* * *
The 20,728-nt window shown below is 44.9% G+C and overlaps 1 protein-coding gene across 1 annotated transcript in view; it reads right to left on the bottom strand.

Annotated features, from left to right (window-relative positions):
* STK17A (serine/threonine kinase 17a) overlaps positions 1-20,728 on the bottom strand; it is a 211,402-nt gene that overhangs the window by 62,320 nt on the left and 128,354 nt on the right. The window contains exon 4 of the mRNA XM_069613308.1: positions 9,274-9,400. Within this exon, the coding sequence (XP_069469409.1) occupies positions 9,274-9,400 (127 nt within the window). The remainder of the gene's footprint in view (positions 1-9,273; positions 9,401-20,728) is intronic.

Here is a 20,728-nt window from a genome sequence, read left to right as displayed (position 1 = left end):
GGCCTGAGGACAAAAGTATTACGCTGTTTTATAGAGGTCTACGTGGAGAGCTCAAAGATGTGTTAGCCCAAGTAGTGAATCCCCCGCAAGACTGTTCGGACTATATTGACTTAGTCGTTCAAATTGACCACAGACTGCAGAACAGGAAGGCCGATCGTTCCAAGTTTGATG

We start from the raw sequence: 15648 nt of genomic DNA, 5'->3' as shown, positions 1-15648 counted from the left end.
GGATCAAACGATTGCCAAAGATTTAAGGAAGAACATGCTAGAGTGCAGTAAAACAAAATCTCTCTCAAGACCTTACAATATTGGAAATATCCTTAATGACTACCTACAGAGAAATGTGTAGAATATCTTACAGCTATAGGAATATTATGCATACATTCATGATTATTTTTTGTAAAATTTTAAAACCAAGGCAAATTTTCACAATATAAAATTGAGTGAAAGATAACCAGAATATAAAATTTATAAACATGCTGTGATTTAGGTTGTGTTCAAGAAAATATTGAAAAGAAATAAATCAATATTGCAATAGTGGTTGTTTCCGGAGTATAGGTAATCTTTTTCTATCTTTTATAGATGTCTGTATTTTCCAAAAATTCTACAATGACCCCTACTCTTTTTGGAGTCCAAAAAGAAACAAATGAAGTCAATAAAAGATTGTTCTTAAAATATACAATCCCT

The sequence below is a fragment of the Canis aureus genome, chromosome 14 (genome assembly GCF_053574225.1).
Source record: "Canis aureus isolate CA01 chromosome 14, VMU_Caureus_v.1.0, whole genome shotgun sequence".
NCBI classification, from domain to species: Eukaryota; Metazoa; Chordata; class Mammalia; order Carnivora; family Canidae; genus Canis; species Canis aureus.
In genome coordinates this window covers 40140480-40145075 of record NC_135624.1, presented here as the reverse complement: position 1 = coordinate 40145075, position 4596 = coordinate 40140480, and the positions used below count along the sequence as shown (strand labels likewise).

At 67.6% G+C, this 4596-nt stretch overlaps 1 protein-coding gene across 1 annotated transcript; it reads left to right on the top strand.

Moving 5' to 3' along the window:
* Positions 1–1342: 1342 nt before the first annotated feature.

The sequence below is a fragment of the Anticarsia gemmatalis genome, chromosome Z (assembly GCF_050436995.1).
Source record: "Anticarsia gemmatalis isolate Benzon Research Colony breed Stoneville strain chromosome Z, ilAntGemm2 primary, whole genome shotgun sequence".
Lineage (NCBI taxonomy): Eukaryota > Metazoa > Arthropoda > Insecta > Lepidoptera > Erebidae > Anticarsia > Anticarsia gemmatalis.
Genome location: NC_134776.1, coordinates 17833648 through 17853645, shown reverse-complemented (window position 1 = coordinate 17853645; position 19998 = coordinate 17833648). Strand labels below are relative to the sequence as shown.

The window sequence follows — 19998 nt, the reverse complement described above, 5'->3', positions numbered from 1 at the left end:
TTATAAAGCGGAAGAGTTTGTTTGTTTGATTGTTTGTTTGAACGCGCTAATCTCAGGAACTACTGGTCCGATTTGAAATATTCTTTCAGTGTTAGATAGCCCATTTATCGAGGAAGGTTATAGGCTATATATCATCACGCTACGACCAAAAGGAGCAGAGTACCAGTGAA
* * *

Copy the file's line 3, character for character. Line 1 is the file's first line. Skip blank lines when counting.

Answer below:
* STK17A (serine/threonine kinase 17a) overlaps positions 1-20,728 on the bottom strand; it is a 211,402-nt gene that overhangs the window by 62,320 nt on the left and 128,354 nt on the right. The window contains exon 4 of the mRNA XM_069613308.1: positions 9,274-9,400. Within this exon, the coding sequence (XP_069469409.1) occupies positions 9,274-9,400 (127 nt within the window). The remainder of the gene's footprint in view (positions 1-9,273; positions 9,401-20,728) is intronic.